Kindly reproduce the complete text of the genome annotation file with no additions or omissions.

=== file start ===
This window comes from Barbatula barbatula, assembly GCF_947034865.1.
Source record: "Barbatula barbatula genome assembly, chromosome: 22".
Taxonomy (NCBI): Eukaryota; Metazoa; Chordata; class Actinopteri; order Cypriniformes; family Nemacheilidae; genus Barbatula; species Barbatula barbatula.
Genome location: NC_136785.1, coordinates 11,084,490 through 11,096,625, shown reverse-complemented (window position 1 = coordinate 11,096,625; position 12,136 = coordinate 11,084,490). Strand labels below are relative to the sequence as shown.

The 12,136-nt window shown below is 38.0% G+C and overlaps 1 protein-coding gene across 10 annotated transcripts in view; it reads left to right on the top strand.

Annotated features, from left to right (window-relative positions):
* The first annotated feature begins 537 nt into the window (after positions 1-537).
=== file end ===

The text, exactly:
This window comes from Barbatula barbatula, assembly GCF_947034865.1.
Source record: "Barbatula barbatula genome assembly, chromosome: 22".
Taxonomy (NCBI): Eukaryota; Metazoa; Chordata; class Actinopteri; order Cypriniformes; family Nemacheilidae; genus Barbatula; species Barbatula barbatula.
Genome location: NC_136785.1, coordinates 11,084,490 through 11,096,625, shown reverse-complemented (window position 1 = coordinate 11,096,625; position 12,136 = coordinate 11,084,490). Strand labels below are relative to the sequence as shown.

The 12,136-nt window shown below is 38.0% G+C and overlaps 1 protein-coding gene across 10 annotated transcripts in view; it reads left to right on the top strand.

Annotated features, from left to right (window-relative positions):
* The first annotated feature begins 537 nt into the window (after positions 1-537).